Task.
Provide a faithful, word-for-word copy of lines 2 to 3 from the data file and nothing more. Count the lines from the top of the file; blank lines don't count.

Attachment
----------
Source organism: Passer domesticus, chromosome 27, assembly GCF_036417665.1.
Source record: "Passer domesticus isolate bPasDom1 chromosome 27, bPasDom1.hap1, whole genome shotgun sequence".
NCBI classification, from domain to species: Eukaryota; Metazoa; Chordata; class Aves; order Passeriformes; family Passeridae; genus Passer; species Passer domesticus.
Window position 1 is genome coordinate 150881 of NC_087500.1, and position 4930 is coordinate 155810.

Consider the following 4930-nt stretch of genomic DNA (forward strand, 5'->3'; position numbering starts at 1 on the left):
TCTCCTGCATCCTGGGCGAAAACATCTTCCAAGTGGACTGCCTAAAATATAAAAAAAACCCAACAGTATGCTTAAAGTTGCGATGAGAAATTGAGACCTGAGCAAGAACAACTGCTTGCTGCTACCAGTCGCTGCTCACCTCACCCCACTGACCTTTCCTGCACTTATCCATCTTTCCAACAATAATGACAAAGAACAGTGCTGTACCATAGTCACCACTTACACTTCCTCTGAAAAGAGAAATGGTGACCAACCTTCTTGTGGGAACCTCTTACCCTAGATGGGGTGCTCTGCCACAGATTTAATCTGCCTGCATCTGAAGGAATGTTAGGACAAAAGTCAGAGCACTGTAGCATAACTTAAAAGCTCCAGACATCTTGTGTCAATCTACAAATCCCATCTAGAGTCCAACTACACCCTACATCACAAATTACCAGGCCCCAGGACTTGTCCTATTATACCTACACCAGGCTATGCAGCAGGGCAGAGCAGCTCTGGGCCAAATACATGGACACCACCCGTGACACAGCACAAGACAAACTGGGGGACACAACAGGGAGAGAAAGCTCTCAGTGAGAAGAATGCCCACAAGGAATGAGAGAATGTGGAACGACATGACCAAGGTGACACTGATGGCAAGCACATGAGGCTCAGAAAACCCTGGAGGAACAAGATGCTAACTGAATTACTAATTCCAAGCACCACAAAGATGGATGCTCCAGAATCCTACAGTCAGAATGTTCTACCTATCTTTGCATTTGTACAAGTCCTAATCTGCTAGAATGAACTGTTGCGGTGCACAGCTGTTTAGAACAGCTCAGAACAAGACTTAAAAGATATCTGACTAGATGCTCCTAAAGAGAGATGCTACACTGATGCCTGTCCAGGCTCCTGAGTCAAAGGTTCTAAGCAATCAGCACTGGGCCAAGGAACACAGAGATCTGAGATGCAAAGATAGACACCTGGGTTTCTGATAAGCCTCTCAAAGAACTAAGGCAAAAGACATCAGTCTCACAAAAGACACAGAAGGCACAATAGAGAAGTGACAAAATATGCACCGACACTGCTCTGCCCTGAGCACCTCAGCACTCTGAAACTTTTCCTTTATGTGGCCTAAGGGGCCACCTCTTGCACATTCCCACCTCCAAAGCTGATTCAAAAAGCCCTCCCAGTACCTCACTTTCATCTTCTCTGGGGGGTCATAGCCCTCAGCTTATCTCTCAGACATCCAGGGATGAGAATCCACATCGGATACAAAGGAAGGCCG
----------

Source record: "Passer domesticus isolate bPasDom1 chromosome 27, bPasDom1.hap1, whole genome shotgun sequence".
NCBI classification, from domain to species: Eukaryota; Metazoa; Chordata; class Aves; order Passeriformes; family Passeridae; genus Passer; species Passer domesticus.